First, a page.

Your browser is no longer supported

For the best possible experience using our website we recommend you upgrade to a newer version or another browser.

Your browser appears to have cookies disabled. For the best experience of this website, please enable cookies in your browser

We'll assume we have your consent to use cookies, for example so you won't need to log in each time you visit our site.
Learn more

Structural steelwork in action | Nova Victoria

DSC 5570

A new and vibrant office, retail and residential area known as Nova is being created in Victoria, central London, as this area of SW1 gets a thorough makeover, with steel construction playing a leading role. 

The first phase started in June 2013 and when it is complete later this year it will provide 44,600m2 of offices, 7,500m2 of retail and restaurant space, and 170 luxury modern apartments within three landmark buildings. 

This prestigious project’s location has thrown up a number of challenges for main contractor Mace, as project director Tony Palgrave explains: “The site is surrounded by busy roads, so logistics are complicated, we have theatres and hotels close by which means we have to keep noise levels down at certain times. The Victoria Underground Station upgrade works are ongoing right next to our site, while below us there is a protected zone for the forthcoming Crossrail 2 project. We also have to contend with two major sewers, one of which runs right across our site.”

DSC 5570

DSC 5570

All of the project’s main challenges have been overcome and the job, including the steel construction programme, is on schedule. The major steel construction elements of Nova are the 15-storey North and 21-storey South office blocks. As well as Grade A office accommodation, both of these buildings will have ground and first floor retail and restaurant spaces.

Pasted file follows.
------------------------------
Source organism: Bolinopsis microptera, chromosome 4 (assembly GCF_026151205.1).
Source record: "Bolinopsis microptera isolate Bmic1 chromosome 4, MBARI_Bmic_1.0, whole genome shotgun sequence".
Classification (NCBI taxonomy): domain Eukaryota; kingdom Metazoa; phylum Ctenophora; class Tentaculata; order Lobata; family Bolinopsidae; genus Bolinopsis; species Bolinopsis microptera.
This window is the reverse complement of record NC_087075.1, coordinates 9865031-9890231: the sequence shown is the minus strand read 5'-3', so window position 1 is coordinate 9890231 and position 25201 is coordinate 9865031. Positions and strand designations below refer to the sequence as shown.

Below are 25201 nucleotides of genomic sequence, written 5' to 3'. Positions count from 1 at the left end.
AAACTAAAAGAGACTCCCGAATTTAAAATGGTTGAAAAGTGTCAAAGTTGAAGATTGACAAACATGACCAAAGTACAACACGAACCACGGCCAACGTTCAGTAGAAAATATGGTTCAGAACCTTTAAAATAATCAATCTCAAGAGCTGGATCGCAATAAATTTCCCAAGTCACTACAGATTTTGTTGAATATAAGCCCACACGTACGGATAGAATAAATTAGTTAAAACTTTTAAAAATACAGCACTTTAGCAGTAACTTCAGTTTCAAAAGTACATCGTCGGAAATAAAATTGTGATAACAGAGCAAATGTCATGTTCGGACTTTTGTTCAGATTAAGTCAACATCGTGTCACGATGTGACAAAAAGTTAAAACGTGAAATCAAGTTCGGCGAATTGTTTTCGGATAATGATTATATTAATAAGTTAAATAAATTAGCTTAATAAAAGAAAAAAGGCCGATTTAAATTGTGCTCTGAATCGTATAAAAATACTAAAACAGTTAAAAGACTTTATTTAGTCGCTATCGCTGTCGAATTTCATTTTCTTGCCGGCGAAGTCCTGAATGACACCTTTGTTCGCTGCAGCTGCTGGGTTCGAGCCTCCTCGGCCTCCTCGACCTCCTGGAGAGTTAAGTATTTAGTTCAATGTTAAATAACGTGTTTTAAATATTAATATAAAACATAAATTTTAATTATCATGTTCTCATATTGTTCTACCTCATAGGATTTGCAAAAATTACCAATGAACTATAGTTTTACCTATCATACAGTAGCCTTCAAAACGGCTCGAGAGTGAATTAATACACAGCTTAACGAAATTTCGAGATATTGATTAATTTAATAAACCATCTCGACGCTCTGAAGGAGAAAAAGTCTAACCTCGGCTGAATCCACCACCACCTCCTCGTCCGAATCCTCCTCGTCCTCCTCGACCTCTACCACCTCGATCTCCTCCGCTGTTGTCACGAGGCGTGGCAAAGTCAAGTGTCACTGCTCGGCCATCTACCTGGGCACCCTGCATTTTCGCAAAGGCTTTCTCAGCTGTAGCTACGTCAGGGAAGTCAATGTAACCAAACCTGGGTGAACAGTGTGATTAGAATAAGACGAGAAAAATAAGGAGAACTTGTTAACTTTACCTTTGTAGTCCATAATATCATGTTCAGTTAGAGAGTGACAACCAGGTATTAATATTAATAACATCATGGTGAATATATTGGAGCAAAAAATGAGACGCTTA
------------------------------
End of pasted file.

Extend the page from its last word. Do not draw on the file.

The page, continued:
“At the early design stage we had concrete and steel alternatives for the office blocks,” says Robert Bird group managing director David Seel. “Steel was the best option to create the premium office space desired, as it meant we could halve the amount of internal columns.”

Together these steel-framed structurally independent buildings occupy just over half of the site’s footprint. Interestingly, the gap between the buildings has been designed to correspond to the Crossrail 2 exclusion zone, so piling was not possible in this area.

Steel was the best option to create the premium office space desired, as it meant we could halve the amount of internal columns.

David Seel, Robert Bird

The superstructure’s steel frames begin at ground floor level with a complex connection to the site’s numerous plunge columns (see box). As many of the columns are inclined, Severfield had to ensure the plunge to structural column connection joined exactly.

Based around centrally positioned concrete cores, both steel frames are erected on a 9m-perimeter grid pattern with some internal spans of up to 16m. Each building features a mix of vertical and inclined façades and this sloping geometry has necessitated the use of bespoke fabricated box section columns, measuring up to 600mm by 300mm.

Complex inclined roofs adorn  Nova North and South, with the latter building having by far the most complex steel-framed roof as it slopes in two opposing directions.

High level steel lattices

To erect these high-level steel lattice structures, a huge piece-count of individual steel members has been lifted into place to form wedge-shaped prisms. Much of the roof steelwork is galvanized, because it will be left exposed to the elements.

Nova North has an inclined roof and flat architectural featured roof grillage. The roof extends from levels 10 to 15, all of which are plant spaces with the exception of one upper floor, which has office space.